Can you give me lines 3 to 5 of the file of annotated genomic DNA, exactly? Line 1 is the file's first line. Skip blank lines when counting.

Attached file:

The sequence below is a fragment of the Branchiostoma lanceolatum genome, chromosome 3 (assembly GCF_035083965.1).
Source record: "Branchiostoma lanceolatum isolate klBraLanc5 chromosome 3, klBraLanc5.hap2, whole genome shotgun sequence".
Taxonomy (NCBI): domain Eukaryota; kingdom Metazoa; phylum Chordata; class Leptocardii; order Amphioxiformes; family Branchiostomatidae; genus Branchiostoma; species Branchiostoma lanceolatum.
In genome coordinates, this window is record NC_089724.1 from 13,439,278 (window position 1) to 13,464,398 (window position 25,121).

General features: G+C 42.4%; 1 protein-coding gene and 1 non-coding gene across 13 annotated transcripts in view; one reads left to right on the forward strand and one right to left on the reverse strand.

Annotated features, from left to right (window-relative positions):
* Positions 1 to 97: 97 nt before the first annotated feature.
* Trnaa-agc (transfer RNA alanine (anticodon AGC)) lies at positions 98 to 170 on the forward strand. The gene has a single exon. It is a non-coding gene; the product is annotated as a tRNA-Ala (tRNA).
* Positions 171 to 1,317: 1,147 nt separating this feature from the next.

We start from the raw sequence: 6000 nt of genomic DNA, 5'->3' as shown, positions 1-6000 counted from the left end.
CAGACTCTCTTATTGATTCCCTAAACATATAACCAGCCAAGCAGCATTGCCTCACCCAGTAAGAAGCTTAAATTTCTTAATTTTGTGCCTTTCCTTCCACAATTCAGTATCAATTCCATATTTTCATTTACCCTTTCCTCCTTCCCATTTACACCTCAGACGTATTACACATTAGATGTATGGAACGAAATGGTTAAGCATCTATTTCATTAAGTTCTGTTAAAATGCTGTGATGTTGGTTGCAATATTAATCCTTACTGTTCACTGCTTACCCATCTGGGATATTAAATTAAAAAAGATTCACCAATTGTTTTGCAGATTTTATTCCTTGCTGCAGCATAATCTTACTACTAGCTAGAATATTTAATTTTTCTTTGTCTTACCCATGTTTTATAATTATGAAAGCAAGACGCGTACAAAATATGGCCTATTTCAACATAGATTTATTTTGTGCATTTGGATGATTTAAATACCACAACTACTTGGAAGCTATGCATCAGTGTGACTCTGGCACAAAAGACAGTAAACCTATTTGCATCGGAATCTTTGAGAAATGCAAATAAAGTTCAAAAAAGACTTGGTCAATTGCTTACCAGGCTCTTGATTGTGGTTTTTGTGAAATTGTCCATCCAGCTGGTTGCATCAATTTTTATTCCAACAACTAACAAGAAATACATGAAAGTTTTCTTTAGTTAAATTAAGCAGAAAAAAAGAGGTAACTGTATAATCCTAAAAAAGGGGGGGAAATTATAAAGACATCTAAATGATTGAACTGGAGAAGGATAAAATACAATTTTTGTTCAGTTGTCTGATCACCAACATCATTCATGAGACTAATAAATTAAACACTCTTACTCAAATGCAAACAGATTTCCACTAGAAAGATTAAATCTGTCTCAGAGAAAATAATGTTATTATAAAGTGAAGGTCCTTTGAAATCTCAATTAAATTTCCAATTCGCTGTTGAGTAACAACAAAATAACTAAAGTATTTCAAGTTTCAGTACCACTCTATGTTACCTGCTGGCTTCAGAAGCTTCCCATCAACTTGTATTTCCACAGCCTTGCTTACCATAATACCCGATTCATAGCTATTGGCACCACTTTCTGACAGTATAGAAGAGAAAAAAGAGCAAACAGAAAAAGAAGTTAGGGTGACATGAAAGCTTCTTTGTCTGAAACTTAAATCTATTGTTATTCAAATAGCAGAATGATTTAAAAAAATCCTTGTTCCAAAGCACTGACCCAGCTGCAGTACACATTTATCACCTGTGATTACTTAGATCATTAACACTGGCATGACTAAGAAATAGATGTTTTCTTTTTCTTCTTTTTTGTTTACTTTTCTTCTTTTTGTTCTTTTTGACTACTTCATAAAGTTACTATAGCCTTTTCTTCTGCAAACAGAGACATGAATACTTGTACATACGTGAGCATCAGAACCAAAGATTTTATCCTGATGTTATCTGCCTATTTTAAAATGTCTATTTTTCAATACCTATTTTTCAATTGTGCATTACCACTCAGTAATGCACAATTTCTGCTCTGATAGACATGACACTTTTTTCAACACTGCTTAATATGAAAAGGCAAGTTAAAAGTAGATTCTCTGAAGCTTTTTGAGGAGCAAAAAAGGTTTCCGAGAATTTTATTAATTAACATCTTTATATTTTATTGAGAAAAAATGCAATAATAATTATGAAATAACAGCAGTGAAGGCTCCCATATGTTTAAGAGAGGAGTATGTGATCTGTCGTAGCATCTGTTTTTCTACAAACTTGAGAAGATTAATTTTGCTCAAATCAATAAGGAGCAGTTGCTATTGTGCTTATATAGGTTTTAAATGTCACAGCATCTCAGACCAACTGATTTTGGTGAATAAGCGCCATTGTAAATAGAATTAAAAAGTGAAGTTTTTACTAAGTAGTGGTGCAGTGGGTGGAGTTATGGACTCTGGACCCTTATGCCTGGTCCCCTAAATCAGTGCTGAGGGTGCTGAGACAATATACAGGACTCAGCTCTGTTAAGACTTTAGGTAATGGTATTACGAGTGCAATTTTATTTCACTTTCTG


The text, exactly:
Taxonomy (NCBI): domain Eukaryota; kingdom Metazoa; phylum Chordata; class Leptocardii; order Amphioxiformes; family Branchiostomatidae; genus Branchiostoma; species Branchiostoma lanceolatum.
In genome coordinates, this window is record NC_089724.1 from 13,439,278 (window position 1) to 13,464,398 (window position 25,121).

General features: G+C 42.4%; 1 protein-coding gene and 1 non-coding gene across 13 annotated transcripts in view; one reads left to right on the forward strand and one right to left on the reverse strand.